India, Pakistan secretaries, ministers to meet next month

ISLAMABAD: The keenly awaited meeting of the foreign secretaries of India and Pakistan is expected to take place in Sharm el Sheikh on the sidelines of the non-aligned summit next month.

The meeting may bring the two countries closer to resuming the peace process stalled since the Mumbai terror attack.

‘It has been agreed that the two secretaries would meet in the Egyptian resort of Sharm el Shiekh on either July 13 or 14, on the sidelines of NAM summit and a formal announcement would be made shortly,’ a well-placed diplomatic source told Dawn on Friday.

The two secretaries would be reaching Sharm el Sheikh by July 11 for meetings of officials preceding the July 15-16 summit.

Prime Minister Yousuf Raza Gilani and Prime Minister Manmohan Singh would also meet at the summit. Initially, President Asif Zardari was to attend the summit but he decided to pull out of the event.

The finalisation of the date and venue for the secretary-level talks came as foreign ministers of the two countries agreed in Trieste (Italy) to continue engagement for addressing the outstanding issues straining ties between their countries.

Foreign Minister Shah Mehmood Qureshi and Indian External Affairs Minister S. M. Krishna, who were in Italy to attend the G-8 meeting, agreed in their unscheduled meeting that there was vast potential in India-Pakistan relations that needed to be harnessed for mutual benefit.

Emphasising the significance of the secretaries’ talks, Mr Krishna was quoted by Indian media as saying: ‘Forthcoming talks of foreign secretaries, as was decided by our leaders in Russia, is important as it will enable us to take stock of where we stand on the issue of terrorism and the fulfilment by Pakistan of its assurance that its territory would not be used for terrorist attacks on India.’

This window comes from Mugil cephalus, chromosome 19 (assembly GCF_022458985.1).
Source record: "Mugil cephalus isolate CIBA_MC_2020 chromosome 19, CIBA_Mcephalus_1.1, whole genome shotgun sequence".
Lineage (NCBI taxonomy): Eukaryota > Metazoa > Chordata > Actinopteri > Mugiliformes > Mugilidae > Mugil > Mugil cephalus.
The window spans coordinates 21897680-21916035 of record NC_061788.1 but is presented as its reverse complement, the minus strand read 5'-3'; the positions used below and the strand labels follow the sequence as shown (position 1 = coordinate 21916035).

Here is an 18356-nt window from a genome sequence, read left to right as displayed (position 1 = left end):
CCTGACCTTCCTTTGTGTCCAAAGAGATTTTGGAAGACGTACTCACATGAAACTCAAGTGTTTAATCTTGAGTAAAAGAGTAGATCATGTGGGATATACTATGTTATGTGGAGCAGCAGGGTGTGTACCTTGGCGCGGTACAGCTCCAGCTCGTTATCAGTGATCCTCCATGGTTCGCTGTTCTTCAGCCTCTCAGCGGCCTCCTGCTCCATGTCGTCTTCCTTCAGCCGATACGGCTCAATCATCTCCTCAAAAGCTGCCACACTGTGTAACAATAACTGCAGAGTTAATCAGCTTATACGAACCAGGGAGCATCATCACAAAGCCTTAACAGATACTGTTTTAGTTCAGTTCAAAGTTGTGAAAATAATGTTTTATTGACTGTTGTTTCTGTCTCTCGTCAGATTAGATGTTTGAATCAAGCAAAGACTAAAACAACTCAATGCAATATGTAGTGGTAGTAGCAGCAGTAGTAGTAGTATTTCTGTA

Despite the agreement on date and venue for the talks differences over the agenda persist and could even undermine the outcome of the meeting.

It is evident from the statements coming from the two countries that India would attempt to keep the Sharm el Sheikh dialogue limited to the issue of terrorism, while Pakistan would press for unconditional resumption of the Composite Dialogue.

Sources privy to preparations for the crucial talks say India was attempting to recast the entire framework of peace talks, which despite slow pace had made substantial gains.

Pakistan, they said, was trying to pre-empt the Indian design for wriggling out of the Composite Dialogue and reducing the engagement to one-point agenda.

This, it is feared, would nullify all progress made on Siachen, Sir Creek and other issues included in Composite Dialogue. Nevertheless, they insist that Pakistan wants to remain engaged with India.

Notwithstanding the intense differences between the two sides, Mr Qureshi after his talks with his Indian counterpart in Trieste expressed optimism about Pakistan and India ‘getting along in restoring’ the Composite Dialogue.

Mr Qureshi described his interaction with Mr Krishna as ‘very positive and fruitful’. Mr Qureshi, according to Reuters, described the meeting as ‘a re-engagement of the dialogue’.